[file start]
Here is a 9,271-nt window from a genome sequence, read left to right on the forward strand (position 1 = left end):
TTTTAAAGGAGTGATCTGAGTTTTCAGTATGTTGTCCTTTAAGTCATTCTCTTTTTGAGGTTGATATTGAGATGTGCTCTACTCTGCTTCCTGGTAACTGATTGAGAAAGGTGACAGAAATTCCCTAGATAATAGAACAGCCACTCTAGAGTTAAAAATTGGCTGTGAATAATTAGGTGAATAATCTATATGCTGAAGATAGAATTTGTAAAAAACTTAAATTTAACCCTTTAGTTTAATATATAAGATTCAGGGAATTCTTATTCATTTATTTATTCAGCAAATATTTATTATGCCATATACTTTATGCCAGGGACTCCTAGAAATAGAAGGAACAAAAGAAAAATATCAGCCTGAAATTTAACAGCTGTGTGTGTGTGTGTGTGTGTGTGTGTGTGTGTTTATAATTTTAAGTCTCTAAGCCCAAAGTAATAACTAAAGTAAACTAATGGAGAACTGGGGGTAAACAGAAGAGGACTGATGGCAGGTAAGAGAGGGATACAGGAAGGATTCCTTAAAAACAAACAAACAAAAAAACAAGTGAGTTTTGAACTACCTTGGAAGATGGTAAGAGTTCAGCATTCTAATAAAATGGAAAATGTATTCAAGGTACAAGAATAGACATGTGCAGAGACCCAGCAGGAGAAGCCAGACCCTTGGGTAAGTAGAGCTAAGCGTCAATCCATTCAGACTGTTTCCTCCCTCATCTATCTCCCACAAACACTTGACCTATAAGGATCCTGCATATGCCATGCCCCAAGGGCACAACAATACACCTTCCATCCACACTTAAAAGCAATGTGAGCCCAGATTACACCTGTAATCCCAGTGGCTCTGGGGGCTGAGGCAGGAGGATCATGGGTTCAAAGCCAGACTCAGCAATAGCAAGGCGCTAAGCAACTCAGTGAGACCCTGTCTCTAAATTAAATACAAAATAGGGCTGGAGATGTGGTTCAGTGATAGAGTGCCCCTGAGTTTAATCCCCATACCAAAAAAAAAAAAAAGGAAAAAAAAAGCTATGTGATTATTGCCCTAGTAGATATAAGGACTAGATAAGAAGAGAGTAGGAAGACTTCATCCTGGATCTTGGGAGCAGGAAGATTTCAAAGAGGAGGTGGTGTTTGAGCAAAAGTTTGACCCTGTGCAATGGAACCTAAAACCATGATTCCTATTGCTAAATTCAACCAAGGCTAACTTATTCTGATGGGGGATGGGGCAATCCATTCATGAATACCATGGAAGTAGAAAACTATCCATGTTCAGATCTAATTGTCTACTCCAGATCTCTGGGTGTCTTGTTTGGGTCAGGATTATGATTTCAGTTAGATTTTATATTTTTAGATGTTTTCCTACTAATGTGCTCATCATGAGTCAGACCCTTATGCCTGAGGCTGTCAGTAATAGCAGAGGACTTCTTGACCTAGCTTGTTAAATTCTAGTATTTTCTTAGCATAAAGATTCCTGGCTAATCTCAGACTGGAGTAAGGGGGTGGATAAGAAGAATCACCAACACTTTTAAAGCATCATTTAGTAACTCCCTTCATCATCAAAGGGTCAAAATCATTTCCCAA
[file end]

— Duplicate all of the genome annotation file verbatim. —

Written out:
Here is a 9,271-nt window from a genome sequence, read left to right on the forward strand (position 1 = left end):
TTTTAAAGGAGTGATCTGAGTTTTCAGTATGTTGTCCTTTAAGTCATTCTCTTTTTGAGGTTGATATTGAGATGTGCTCTACTCTGCTTCCTGGTAACTGATTGAGAAAGGTGACAGAAATTCCCTAGATAATAGAACAGCCACTCTAGAGTTAAAAATTGGCTGTGAATAATTAGGTGAATAATCTATATGCTGAAGATAGAATTTGTAAAAAACTTAAATTTAACCCTTTAGTTTAATATATAAGATTCAGGGAATTCTTATTCATTTATTTATTCAGCAAATATTTATTATGCCATATACTTTATGCCAGGGACTCCTAGAAATAGAAGGAACAAAAGAAAAATATCAGCCTGAAATTTAACAGCTGTGTGTGTGTGTGTGTGTGTGTGTGTGTGTGTTTATAATTTTAAGTCTCTAAGCCCAAAGTAATAACTAAAGTAAACTAATGGAGAACTGGGGGTAAACAGAAGAGGACTGATGGCAGGTAAGAGAGGGATACAGGAAGGATTCCTTAAAAACAAACAAACAAAAAAACAAGTGAGTTTTGAACTACCTTGGAAGATGGTAAGAGTTCAGCATTCTAATAAAATGGAAAATGTATTCAAGGTACAAGAATAGACATGTGCAGAGACCCAGCAGGAGAAGCCAGACCCTTGGGTAAGTAGAGCTAAGCGTCAATCCATTCAGACTGTTTCCTCCCTCATCTATCTCCCACAAACACTTGACCTATAAGGATCCTGCATATGCCATGCCCCAAGGGCACAACAATACACCTTCCATCCACACTTAAAAGCAATGTGAGCCCAGATTACACCTGTAATCCCAGTGGCTCTGGGGGCTGAGGCAGGAGGATCATGGGTTCAAAGCCAGACTCAGCAATAGCAAGGCGCTAAGCAACTCAGTGAGACCCTGTCTCTAAATTAAATACAAAATAGGGCTGGAGATGTGGTTCAGTGATAGAGTGCCCCTGAGTTTAATCCCCATACCAAAAAAAAAAAAAAGGAAAAAAAAAGCTATGTGATTATTGCCCTAGTAGATATAAGGACTAGATAAGAAGAGAGTAGGAAGACTTCATCCTGGATCTTGGGAGCAGGAAGATTTCAAAGAGGAGGTGGTGTTTGAGCAAAAGTTTGACCCTGTGCAATGGAACCTAAAACCATGATTCCTATTGCTAAATTCAACCAAGGCTAACTTATTCTGATGGGGGATGGGGCAATCCATTCATGAATACCATGGAAGTAGAAAACTATCCATGTTCAGATCTAATTGTCTACTCCAGATCTCTGGGTGTCTTGTTTGGGTCAGGATTATGATTTCAGTTAGATTTTATATTTTTAGATGTTTTCCTACTAATGTGCTCATCATGAGTCAGACCCTTATGCCTGAGGCTGTCAGTAATAGCAGAGGACTTCTTGACCTAGCTTGTTAAATTCTAGTATTTTCTTAGCATAAAGATTCCTGGCTAATCTCAGACTGGAGTAAGGGGGTGGATAAGAAGAATCACCAACACTTTTAAAGCATCATTTAGTAACTCCCTTCATCATCAAAGGGTCAAAATCATTTCCCAA